I still love Apple products….so I’m not trying to bash but I just don’t like what the Apple Store and company stands for with practices like this. If anyone else had an interview with them asking for a video to be sent like me please let me know….I’d hate to think I was the only one subjected to be asked for a weird experiment like that.

  • iGuest

    I just went to the Apple Job hiring event, researched and took advice from this article. I was upbeat, sat in the front, answered questions and was positive during the group interviews making it clear that I was about customer service even though I said I had a few years experience with apple products. On the inside I felt uncomfortable on the when the managers were judging everyone’s answers in front of 30 people and in groups but didn’t show it. I honestly didn’t like the group interviews, because it was more of the first person to think of examples to answers and wasn’t 1 on 1. I think they took me more of a non-technical person just because I never got in-depth with what I knew, how could I when you’re interviewing with 4 other people at once? After all I applied for the Creative position and when they asked “Why do you want to work for Apple?” my answer was the only one that didn’t stumble,” Well I’m great with people, even though I’m new to Apple’s products in the past few years I really think it would help me relate to customers”  

  • ProbablyHittingOnYou

    Bow ties are cool.

  • Rod

    Fantastic article, thank you for that! I have been invited to the first group session interview for today so your article has given me great insight into your experience. Thanks!

  • Rhebert2010

    I’m scheduled for my third interview on Tuesday. So far… nothing weird. Then I’m in my 40’s and have worked in the film and television industry for 20 years.. so nothing much surprises me. I love the product, the vision, the innovation and the people and can think of nothing more I would like to do than to convert PC droids and get them to drink the Apple Kool Aid.. or would that be cider? I’ll let you know how it goes. :)

  • Gonsalezangela

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  • E5133t

    My interview process started and ended yesterday. The ‘A’ in Apple stood for arrogant! I was blown away by the speaker who kept challenging us to give him new adjectives to why Apple was so great.  One applicant pulls out his iPad and iPhone and sets it in front of him.  He probably got hired, or went home and put on a black turtleneck and jeans.

    It was a huge kiss my rings session, to the point where I felt as though I was being punked.  When we broke into small groups the presenter was leading my group and he was looking off into space and yawning through most of our answers.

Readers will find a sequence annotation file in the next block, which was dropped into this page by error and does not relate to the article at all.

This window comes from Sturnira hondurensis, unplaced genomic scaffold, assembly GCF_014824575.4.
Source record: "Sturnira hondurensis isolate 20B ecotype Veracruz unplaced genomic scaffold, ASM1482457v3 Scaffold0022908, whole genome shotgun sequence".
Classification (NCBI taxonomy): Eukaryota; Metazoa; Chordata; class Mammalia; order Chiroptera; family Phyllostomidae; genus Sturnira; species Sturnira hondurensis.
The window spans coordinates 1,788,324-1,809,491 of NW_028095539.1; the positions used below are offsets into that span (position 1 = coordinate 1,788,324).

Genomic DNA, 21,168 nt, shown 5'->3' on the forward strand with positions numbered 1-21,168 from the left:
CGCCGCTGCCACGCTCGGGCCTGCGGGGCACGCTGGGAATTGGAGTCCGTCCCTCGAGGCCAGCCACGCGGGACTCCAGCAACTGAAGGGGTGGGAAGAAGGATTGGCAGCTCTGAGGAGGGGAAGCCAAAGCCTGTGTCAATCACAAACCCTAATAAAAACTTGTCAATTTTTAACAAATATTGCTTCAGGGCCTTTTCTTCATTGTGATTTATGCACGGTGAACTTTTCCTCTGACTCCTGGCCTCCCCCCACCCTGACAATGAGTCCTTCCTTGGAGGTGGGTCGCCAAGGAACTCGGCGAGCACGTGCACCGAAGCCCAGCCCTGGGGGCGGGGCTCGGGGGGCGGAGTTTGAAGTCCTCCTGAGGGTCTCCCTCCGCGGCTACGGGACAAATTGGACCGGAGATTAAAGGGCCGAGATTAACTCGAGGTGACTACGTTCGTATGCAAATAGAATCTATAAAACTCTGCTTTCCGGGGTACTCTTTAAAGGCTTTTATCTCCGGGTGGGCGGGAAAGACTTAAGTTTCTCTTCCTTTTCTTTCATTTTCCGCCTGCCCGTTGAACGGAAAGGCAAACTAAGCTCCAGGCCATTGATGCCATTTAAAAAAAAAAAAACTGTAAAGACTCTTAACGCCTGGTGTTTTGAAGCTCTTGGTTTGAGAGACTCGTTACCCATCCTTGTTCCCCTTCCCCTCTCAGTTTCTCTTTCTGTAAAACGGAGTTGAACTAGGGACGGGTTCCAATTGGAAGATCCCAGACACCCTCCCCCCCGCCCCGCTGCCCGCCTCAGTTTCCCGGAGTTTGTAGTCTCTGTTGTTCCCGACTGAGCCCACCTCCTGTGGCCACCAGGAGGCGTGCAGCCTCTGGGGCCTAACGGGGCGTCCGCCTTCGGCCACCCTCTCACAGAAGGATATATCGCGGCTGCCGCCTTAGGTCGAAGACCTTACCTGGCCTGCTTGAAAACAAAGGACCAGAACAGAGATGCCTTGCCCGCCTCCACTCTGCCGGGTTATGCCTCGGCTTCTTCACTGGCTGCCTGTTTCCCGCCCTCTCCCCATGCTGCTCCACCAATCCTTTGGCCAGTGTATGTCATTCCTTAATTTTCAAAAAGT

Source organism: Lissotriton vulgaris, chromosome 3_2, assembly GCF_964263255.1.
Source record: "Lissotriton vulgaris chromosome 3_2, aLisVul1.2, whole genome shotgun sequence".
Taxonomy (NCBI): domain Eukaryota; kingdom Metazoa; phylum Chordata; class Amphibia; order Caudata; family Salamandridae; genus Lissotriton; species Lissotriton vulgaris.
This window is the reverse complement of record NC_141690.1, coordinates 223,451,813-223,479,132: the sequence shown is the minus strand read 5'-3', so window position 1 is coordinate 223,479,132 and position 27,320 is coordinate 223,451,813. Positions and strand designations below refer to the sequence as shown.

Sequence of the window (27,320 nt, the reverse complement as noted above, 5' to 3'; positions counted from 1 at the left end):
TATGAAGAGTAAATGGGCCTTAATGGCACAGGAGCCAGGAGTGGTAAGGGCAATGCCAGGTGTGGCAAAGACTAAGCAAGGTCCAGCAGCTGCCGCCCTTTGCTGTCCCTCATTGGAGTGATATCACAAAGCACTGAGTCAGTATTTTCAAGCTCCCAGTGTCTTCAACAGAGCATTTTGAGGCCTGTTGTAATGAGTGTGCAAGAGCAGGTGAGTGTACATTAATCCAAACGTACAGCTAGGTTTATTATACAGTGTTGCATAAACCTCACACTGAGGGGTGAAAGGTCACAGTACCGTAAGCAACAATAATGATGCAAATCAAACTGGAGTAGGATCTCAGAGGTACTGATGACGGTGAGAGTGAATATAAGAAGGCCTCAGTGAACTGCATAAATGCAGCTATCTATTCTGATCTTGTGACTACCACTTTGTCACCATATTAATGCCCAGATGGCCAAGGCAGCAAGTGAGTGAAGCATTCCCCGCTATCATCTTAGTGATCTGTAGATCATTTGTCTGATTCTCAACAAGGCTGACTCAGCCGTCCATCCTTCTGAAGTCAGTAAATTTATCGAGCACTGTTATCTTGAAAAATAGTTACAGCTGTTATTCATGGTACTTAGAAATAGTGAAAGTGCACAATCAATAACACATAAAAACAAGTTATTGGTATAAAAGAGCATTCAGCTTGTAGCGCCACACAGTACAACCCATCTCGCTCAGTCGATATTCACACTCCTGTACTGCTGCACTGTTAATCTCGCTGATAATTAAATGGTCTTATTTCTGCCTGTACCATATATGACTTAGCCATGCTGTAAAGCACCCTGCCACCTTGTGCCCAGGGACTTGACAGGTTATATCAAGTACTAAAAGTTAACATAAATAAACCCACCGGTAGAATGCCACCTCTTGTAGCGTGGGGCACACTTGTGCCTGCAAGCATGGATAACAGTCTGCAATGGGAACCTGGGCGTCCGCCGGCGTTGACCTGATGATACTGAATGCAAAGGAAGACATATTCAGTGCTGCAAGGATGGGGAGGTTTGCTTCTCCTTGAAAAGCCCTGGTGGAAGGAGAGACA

I doubt many of us were sent on to a second interview.  I felt as though they were selling a pass to an exclusive club and one that they did not want me to be part of.  No explanation as to why just, “no.”

    I do think my ship was sunk when I asked about store leadership in our small group breakout.  He said that it was completely off the table!  Very curt, cogent and rude.  I can not, unfortunately afford to be a Specialist at 11$/hour and hopefully work my way up. 

    If I make one suggestion it would be that the initial process needs to be less “tell me how great I am” and more tell me about you, the applicant.

  • carver7

    “I think it also helps if you are liberal”

    I don’t belong to either party but I came to the same conclusion when I saw the question about what news sources the applicant looks at.

  • Richard Neville

    This maybe a little old to reply to, but I also have just been through the group event, I owned and operated my own Apple authorised repair centre, i was the sole person there, so customer service, tech work, phone support etc was all me.
    I have had to shut the business down and move and have applied thinking with 5 years representing Apple I would be a shoe in.

    after reading this article and those interview questions on glass doors dot com where some people got to the 4th 1:1 interview and still got rejected, I think i have lost all hope..
    Maybe applying to Stanford would be more up my alley? :)

    Thank you for the article, If i do get another interview i might try more casual i think.

  • Nobamanomore

    Would never want to work at Apple. I couldn’t keep a straight face selling overpriced inferior products.

  • AdrianWoo

    I got asked for an interview 1 year ago. I cannot believe the amount of ass licking there was. Anyway, I found out that one of my asian friends that does not speak english very well (but has retail experience) and is not very computer savvy (did have an iPhone though). http://dishingtech.blogspot.co

  • James Sterling

    Anywhere between $10/hr and $16/hr.

  • James Sterling

    Trying to figure out why in the world you’re here….

  • Kourosh H Esfahani

    Friends please keep in mind that, in capitalism and a monster like apple, if you really wanna enjoy your time and life, you must be your own monster already otherwise you have to be one of those fake smily people who will hate the company later on. I went through the same hiring process and they rejected me!
    I studied industrial design and i was tutoring computer softwares at uni level but at the end i couldnt find anything about their standards!!!
    I’d like to work with them but I prefer to be asked… Not me Asking them…
    I know it’s sound unrealistic but I don’t wanna be an small, temporary soldier

  • flostik2008

    Apple employees get paid less then Costco employees. But you can guess what line in your resume would be more valuable. My interview process at apple http://www.zhenyavlasov.com/job-interview-with-apple/

About the author

Buster HeinBuster Hein is Cult of Mac's Senior News Editor and lives in Phoenix, Arizona. Twitter: @bst3r.